How to Test For A Blown Head Gasket (1.6L Suzuki Sidekick -1.6L Geo Tracker)

A blown head gasket will cause several specific conditions. If you suspect that your 1.6L Sidekick (Tracker) has a blown head gasket, you can check for these conditions and confirm (or disconfirm) it.

In this tutorial I'll explain what these conditions are and how to check for them.

Main points of this tutorial at a quick glance:

  1. Symptoms of a Blown Head Gasket.
  2. TEST 1: Engine Oil Mixed With Coolant.
  3. TEST 2: Coolant Shooting Out of Radiator.
  4. TEST 3: Engine Compression Test.
  5. TEST 4: Using a Chemical Block Tester (Combustion Leak Tester).
  6. Frequently Asked Questions.
  7. More 1.6L Suzuki Tutorials.

Symptoms of a Blown Head Gasket

There are several symptoms, that you'll see when the head gasket gets blown on your 1.6L Suzuki. These are:

  1. Overheating.
  2. Oil mixed with coolant. After changing the oil and starting the engine, it gets mixed with coolant again.
  3. White smoke coming out of the tail-pipe.
  4. Engine cranks, but does not start.
  5. No compression on two adjacent cylinders.
  6. Coolant being pushed forcibly into the coolant reservoir bottle whenever the engine idles or the engine is turned off.

TEST 1: Engine Oil Mixed With Coolant

How to Test For A Blown Head Gasket (1.6L Suzuki Sidekick -1.6L Geo Tracker)

When coolant enters the crankcase and mixes with the engine oil, the engine oil turns into a thick mess that looks like ‘coffee with too much cream’.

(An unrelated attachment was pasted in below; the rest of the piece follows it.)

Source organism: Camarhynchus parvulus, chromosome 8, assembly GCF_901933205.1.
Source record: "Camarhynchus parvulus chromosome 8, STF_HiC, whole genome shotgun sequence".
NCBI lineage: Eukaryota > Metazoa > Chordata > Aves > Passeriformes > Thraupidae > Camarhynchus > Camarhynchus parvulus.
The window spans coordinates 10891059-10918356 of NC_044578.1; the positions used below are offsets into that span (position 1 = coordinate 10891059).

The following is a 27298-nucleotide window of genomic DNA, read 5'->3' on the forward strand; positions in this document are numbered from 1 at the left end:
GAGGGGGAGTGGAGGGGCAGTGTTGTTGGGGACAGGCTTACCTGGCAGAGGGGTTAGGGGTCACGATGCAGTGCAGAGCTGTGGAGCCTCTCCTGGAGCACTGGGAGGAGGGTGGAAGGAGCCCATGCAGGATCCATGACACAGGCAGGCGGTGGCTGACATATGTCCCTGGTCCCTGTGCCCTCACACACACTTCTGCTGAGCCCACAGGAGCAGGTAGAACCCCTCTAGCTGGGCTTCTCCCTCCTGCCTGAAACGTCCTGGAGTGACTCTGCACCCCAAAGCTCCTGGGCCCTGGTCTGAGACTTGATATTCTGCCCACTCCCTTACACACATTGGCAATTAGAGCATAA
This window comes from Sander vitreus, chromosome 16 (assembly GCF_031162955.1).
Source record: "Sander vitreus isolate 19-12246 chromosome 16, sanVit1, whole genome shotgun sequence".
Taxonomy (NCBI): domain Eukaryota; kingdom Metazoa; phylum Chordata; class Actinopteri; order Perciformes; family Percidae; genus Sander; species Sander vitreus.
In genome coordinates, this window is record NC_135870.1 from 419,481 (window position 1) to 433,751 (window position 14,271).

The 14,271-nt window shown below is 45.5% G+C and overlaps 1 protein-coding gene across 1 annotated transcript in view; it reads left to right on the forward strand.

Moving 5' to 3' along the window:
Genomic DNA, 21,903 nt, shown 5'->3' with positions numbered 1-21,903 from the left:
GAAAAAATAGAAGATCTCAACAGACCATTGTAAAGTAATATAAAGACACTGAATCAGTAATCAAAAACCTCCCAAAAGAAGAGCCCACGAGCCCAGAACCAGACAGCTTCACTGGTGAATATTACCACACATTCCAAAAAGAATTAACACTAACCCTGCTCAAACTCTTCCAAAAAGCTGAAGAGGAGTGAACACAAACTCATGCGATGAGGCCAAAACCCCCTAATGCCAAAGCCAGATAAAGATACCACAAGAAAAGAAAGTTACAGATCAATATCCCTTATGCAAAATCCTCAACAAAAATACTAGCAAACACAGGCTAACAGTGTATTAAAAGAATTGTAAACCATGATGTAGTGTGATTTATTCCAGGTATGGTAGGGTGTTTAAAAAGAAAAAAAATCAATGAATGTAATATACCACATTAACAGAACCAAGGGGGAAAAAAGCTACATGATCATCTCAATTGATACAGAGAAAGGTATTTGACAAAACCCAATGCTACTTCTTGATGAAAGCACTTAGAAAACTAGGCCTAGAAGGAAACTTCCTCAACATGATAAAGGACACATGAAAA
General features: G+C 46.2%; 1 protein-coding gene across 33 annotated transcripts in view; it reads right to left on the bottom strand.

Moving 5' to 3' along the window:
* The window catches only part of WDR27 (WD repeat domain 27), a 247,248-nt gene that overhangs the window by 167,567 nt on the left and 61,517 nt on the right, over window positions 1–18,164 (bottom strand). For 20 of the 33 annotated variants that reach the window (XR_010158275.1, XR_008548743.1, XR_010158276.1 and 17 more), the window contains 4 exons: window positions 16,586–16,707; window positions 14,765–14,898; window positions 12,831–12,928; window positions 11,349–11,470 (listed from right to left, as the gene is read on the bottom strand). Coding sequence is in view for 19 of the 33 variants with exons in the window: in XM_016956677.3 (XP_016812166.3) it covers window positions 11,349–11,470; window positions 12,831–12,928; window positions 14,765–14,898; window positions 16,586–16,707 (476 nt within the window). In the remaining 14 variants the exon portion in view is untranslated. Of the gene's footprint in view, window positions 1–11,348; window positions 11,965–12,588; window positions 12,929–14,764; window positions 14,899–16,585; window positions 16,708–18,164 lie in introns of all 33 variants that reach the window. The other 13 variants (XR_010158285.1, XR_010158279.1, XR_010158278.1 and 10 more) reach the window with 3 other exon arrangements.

Checking for this condition is probably the very first test that techs do as soon as a vehicle with a blown head gasket complaint enters their bay (at a repair shop) and it's the first one you should do on your 1.6L Suzuki Sidekick (1.6L Geo Tracker).

Since this is one of the most common end results of a blown head gasket, it's the one that we're gonna' check first:

This is a very easy and simple test:

  1. 1

    Open the hood of your Sidekick (Tracker) and pull out the engine oil dipstick.

  2. 2

    Check the color of the oil sticking to the dipstick.

    You'll see one of two things: The color of the oil will be a milky white color (like coffee with too much cream) -OR- the color of the oil will be its normal color.

Let's take a look at what your test results mean:

CASE 1: The engine oil was a ‘milky white’ color. This is not a good result. It tells you that the coolant is mixing with the oil and that you do have a blown head gasket on your hands.

CASE 2: The engine oil was its normal color. So far so good. Now, you'll need to do the next test. Go to: TEST 2: Coolant Shooting Out of Radiator.